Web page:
back and better
The three-day New York City nurse strike has come to a close after reaching a tentative contract deal. Thousands of union nurses from Mount Sinai Hospital and Montefiore Medical Center walked out on Monday to demand better staffing and working hours.
The deal grants a raise of 19.1 percent over three years and creates 170 new nursing positions to improve the staffing shortage, writes The New York Times. "Through our unity and by putting it all on the line, we won enforceable safe staffing ratios at both Montefiore and Mount Sinai where nurses went on strike for patient care," said the president of the New York State Nurses Association, Nancy Hagans.
Montefiore said in a statement, "We know this strike impacted everyone — not just our nurses — and we were committed to coming to a resolution as soon as possible to minimize disruption to patient care." Mount Sinai added that the "proposed agreement is similar to those between NYSNA and eight other New York City hospitals."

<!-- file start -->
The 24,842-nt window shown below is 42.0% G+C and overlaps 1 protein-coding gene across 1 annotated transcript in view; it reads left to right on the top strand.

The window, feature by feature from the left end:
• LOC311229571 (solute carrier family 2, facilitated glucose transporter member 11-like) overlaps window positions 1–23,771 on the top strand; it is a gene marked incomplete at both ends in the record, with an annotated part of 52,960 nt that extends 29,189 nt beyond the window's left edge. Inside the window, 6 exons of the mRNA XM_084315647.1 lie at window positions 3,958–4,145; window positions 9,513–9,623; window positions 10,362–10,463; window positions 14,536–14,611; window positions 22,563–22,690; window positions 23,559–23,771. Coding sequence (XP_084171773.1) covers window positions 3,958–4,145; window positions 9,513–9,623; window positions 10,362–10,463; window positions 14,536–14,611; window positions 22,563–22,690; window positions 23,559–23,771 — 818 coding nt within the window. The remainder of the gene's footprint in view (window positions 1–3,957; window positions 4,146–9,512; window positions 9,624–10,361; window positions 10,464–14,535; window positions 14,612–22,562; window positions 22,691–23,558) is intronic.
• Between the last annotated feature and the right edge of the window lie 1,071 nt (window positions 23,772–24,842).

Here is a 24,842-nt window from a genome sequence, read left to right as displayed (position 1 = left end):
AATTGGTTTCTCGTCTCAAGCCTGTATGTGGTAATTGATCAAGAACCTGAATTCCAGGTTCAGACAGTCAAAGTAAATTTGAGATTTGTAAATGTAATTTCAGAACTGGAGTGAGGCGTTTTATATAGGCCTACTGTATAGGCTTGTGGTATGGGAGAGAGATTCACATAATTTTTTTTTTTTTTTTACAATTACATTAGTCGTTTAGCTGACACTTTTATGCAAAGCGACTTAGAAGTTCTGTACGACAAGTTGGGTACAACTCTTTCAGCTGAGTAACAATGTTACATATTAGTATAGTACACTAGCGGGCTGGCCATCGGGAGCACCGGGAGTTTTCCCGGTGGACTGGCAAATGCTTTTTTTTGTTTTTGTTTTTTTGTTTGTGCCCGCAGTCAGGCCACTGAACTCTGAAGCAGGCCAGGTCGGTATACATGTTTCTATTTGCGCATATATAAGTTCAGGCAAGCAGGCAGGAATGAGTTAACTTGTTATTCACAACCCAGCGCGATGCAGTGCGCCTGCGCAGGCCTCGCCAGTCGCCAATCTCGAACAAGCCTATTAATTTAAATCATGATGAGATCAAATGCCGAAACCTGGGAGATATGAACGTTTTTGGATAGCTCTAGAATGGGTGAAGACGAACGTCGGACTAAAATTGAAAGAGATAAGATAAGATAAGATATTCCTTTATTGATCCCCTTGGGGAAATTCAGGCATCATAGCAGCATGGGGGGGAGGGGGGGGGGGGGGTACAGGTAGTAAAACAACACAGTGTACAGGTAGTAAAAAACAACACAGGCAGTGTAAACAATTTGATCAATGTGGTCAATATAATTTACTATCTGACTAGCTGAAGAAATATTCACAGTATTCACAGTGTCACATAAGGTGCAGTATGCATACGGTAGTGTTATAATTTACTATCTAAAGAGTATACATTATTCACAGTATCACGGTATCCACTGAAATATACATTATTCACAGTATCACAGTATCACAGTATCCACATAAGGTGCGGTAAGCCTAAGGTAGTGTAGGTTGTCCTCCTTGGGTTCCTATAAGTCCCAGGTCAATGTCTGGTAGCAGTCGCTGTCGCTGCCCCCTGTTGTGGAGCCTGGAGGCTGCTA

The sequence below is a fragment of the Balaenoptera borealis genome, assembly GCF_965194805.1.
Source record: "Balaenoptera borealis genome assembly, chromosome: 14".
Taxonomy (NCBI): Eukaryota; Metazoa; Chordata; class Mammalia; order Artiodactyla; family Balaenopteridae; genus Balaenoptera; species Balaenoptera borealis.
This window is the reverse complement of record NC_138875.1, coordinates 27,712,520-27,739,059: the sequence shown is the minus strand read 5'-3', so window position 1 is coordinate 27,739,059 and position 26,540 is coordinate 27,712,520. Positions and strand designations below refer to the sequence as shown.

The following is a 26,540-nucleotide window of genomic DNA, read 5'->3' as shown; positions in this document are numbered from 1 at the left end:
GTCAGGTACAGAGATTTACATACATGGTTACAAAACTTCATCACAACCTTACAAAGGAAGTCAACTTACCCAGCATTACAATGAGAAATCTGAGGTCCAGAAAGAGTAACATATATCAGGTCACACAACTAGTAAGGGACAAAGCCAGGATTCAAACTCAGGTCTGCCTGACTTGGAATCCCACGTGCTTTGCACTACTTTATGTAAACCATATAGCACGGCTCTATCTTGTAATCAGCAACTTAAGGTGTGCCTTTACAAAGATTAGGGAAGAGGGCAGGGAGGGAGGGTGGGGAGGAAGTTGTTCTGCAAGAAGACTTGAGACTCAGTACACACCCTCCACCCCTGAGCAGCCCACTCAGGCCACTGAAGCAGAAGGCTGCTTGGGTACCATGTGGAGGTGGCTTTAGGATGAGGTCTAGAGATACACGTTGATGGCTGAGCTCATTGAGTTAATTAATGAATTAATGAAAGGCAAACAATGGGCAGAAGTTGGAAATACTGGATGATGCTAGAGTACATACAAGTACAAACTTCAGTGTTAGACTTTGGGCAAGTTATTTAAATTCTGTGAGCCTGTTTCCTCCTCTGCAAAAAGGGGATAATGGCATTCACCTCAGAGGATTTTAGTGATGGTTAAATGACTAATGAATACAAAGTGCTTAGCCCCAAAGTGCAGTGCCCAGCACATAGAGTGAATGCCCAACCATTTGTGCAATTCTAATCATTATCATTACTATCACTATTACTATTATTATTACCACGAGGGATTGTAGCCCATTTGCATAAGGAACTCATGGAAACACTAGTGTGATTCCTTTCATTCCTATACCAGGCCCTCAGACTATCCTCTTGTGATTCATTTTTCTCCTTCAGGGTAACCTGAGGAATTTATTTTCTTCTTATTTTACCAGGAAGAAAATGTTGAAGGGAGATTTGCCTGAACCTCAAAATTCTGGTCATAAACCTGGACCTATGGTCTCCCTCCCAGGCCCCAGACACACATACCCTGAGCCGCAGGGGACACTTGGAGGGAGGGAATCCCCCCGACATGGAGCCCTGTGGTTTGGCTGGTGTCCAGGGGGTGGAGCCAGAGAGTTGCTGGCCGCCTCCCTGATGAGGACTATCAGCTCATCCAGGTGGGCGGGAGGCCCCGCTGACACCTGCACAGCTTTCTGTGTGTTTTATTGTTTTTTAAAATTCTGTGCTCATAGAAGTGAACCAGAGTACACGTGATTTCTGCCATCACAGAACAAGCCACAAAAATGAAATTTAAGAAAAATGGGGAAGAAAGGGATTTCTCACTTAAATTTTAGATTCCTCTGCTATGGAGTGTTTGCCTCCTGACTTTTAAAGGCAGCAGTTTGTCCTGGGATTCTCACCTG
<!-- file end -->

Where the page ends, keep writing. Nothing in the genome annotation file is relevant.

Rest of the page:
The strike started over the understaffing of hospitals largely exacerbated by the pandemic. Nurses argued they were "exhausted and burnt out," which was negatively impacting patients, CNN wrote. At the same time, Montefiore and Mount Sinai were unable to reach an agreement from a bargaining session over the weekend.
"Today, we can return to work with our heads held high, knowing that our victory means safer care for our patients and more sustainable jobs for our profession," Hagans concluded.